Induction therapy in renal transplant recipients: A review

Mark Reza Laftavi, Rajeev Sharma, Lin Feng, Meriem Said, Oleh Pankewycz

Research output: Contribution to journalReview articlepeer-review

12 Scopus citations


Transplant science has improved significantly over the last decade. Influenced by novel advancements, rejection rates and short-term graft losses diminished substantially. Induction therapy was shown to reduce rejection rates and improve short-term graft survival. In this article, we discuss the most commonly used induction agents and the choice of induction therapy in different renal transplant recipient subgroups. The medical literature as well as our own experience was used to prepare this review. At this time, induction therapy is commonly used in upwards of 80%, of renal transplant recipients. Depleting agents are the most frequently used agents and they account for more than 75% of all induction therapies in the United States. Currently, there is no consensus regarding the choice of induction therapy. The type of induction therapy is generally selected based on a comprehensive evaluation of the recipient and the donor's immunological risks, the risk of developing opportunistic infection and malignancy, recipient comorbidities, financial burden and the choice of maintenance immunosuppressive regimen.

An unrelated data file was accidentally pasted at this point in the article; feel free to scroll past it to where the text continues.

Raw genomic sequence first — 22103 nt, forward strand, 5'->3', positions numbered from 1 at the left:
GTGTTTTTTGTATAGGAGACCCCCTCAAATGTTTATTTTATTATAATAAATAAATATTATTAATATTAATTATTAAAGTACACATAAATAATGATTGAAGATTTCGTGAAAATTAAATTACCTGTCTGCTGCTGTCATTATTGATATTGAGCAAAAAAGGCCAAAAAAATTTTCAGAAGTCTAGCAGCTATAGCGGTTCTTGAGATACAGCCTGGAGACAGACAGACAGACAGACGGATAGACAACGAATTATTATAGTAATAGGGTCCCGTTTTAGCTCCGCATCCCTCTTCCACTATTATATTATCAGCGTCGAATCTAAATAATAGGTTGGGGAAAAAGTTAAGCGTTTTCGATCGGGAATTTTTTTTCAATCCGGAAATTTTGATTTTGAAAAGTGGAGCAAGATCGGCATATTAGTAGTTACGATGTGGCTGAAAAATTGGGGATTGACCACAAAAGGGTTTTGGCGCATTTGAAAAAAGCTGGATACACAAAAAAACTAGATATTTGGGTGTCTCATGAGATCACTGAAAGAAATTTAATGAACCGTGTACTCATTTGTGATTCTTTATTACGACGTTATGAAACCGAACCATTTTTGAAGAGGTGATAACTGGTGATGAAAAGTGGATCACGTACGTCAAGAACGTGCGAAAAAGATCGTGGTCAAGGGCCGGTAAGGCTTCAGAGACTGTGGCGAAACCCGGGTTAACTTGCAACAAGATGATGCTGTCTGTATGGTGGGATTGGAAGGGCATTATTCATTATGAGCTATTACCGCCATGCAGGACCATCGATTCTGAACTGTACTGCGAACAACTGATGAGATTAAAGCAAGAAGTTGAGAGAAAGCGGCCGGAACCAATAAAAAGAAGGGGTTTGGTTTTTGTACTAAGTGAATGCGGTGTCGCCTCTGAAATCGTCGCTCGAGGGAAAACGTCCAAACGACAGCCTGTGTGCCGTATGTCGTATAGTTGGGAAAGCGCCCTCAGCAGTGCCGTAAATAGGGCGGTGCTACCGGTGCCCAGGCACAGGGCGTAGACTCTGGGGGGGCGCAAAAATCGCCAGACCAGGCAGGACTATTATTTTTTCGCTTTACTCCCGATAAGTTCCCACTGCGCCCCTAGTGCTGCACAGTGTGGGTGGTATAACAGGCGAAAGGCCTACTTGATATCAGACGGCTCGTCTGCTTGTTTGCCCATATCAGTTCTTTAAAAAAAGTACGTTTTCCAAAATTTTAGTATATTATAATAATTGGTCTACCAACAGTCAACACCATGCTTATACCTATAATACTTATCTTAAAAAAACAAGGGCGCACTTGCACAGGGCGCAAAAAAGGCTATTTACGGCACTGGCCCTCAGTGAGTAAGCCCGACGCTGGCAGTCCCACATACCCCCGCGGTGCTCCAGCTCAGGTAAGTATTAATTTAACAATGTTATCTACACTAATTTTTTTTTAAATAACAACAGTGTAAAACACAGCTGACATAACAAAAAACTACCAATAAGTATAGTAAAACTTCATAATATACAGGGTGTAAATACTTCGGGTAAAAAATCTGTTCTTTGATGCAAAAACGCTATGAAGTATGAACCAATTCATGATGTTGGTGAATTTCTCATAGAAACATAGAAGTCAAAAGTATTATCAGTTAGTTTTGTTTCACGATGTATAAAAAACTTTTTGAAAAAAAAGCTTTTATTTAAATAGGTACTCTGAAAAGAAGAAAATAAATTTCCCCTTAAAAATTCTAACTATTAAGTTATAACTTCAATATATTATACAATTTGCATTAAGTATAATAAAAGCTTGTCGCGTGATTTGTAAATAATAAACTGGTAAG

Original languageEnglish (US)
Pages (from-to)790-806
Number of pages17
JournalImmunological Investigations
Issue number8
StatePublished - Nov 1 2014

All Science Journal Classification (ASJC) codes

  • Immunology


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